Wild Strawberries (Smultronstället)

Director: Ingmar Bergman
Screenplay: Ingmar Bergman
Stars: Victor Sjöström (Prof. Isak Borg), Bibi Andersson (Sara), Ingrid Thulin (Marianne Borg), Gunnar Björnstrand (Evald Borg), Jullan Kindahl (Agda), Folke Sundquist (Anders), Björn Bjelfvenstam (Viktor), Naima Wifstrand (Isak's Mother), Gunnel Broström (Mrs. Alman), Gertrud Fridh (Karin)
MPAA Rating: NR
Year of Release: 1957
Country: Sweden
Wild Strawberries DVD Cover

Like all of his films, Ingmar Bergman's Wild Strawberries (Smultronstället) is a deeply personal work. It is of little surprise that Bergman used it as the starting place for his 1990 memoirs, Images, which he wrote at the age of 70, and in which he noted, after having screening 40 of his films over the course of a year, "I suddenly realized that my movies had mostly been conceived in the depths of my soul, in my heart, my brain, my nerves, my sex, and not the least, in my guts." Simply put, Bergman put the whole of his being into his filmmaking, which is why his body of work has had such lasting historical and aesthetic impact on the cinema.

Wild Strawberries was Bergman's 18th feature film in just over a decade as a film director, and it followed after the enormous international success of The Seventh Seal (1957). When the film was made, it was a time of crisis for Bergman: He had recently separated from his third wife, he had been hospitalized for several months due to a nagging stomach ulcer, and he was, in his own words, "feuding bitterly" with his parents. As he put it, when he wrote Wild Strawberries, "I tried to put myself in my father's place and sought explanations for the bitter quarrels with my mother."

The central character in Wild Strawberries is the elderly Professor Isak Borg (played by acclaimed Swedish silent star and film director Victor Sjöström), who travels from his home in Stockholm to the University of Lund in order to accept an honorary doctorate. As Borg is a renowned professor of medicine, the doctorate is yet another tangible award in a life of great achievements. Yet, for all his professional success, his personal life has been a failure, and the film traces his stepping back into his own past over a 24-hour period, finding himself faced with moments—some in flashbacks, some in dreams, some in fantasies—that were profoundly influenced by his egotism, coldness, and distance from those who loved him.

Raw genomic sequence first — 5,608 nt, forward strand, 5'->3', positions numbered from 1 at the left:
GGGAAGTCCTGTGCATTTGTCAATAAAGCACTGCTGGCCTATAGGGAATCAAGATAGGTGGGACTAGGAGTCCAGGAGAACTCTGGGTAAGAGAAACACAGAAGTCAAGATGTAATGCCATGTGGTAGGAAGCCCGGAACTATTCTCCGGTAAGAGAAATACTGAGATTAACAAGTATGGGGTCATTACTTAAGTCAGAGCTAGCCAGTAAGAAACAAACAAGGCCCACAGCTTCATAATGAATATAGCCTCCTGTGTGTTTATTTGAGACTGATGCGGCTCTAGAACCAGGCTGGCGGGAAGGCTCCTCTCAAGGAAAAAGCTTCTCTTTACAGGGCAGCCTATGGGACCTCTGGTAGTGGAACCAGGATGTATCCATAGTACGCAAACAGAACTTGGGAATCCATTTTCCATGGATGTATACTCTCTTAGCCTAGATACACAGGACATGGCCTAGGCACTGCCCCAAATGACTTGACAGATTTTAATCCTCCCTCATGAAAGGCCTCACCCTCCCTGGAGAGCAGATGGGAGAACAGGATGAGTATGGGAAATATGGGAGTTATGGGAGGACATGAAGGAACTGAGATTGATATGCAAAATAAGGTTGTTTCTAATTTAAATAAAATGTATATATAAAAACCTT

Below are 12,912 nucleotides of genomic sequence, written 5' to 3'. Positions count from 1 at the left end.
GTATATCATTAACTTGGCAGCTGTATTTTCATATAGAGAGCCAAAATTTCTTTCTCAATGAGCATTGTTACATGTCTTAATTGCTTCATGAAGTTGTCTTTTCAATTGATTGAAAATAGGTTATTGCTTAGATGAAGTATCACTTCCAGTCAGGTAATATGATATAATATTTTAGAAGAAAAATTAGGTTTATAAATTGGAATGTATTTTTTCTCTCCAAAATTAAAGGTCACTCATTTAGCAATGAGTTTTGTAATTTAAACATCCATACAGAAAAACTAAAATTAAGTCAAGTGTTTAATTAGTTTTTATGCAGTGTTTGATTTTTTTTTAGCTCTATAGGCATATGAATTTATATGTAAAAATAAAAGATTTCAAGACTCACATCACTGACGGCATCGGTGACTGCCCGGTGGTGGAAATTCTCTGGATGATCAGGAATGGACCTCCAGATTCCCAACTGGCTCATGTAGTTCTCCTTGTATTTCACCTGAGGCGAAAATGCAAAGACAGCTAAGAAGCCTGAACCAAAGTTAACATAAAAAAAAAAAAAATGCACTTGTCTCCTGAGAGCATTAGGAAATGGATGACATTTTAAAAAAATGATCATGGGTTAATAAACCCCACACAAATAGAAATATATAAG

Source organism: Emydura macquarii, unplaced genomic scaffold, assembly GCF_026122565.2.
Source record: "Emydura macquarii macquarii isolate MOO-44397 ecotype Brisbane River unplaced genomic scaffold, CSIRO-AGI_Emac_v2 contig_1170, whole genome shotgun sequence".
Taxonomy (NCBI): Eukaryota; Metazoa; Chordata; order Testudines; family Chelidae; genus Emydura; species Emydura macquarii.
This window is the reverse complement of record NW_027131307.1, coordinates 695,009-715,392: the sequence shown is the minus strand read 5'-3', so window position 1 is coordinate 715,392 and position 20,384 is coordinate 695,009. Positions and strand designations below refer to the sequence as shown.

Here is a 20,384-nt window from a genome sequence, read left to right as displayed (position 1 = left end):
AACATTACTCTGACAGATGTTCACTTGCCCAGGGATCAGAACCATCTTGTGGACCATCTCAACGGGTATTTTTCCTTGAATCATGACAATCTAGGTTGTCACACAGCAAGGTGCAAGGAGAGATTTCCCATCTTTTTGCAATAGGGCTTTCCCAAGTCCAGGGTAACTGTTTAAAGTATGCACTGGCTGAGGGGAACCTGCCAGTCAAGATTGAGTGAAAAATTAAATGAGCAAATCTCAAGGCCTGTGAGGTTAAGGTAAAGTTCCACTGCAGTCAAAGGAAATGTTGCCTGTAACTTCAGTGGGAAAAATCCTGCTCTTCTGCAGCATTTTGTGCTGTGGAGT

Wild Strawberries is a road movie of sorts, as the main narrative trajectory is impelled by Borg's car trip to Lund. He picks up passengers along the way, starting with his daughter-in-law, Marianne (Ingrid Thulin), who is estranged from Borg's son (Gunnar Björnstrand), who has inherited both his father's medical skills and his emotional frigidity and general misanthropy (this is depicted in a heart-breaking flashback in which Marianne tells the son she is pregnant). He also picks up three young people, a woman named Sara (Bibi Andersson), and two young men, Agda (Jullan Kindahl) and Anders (Folke Sundquist), who both wish to be her lover, but spend most of their time comically debating the existence of God.

Bergman structures the flashback and fantasy sequences as almost tangible experiences, in which the elder Borg stands like a ghost in the corner of his life's memories, watching events from his past unfold around him. As are so many memories, the ones that return to Borg are often painful, the road markers of where his relationships foundered. Yet, there is a twist in that the "memories" he relives are not really memories at all, for they depict events at which he was not present. So, in sense, there is a slightly supernatural aura over the events in Wild Strawberries, as if some unseen force is allowing Borg to see what happened in his absence, which has the effect of illustrating for him how his emotional distance damaged other lives. His past is not so much relived as it is revealed to him.

One of the first moments from the past he sees is the time in which the young woman with whom he was once in love (also named Sara and also played by Bibi Andersson) kisses his brother (Per Sjöstrand) in a wild strawberry patch (she eventually marries him). In another instance, Borg has a dream in which he fails a medical board examination, and as punishment is forced to watch a scene from his past in which his wife, Karin (Gertrud Fridh), has an adulterous liaison in the woods.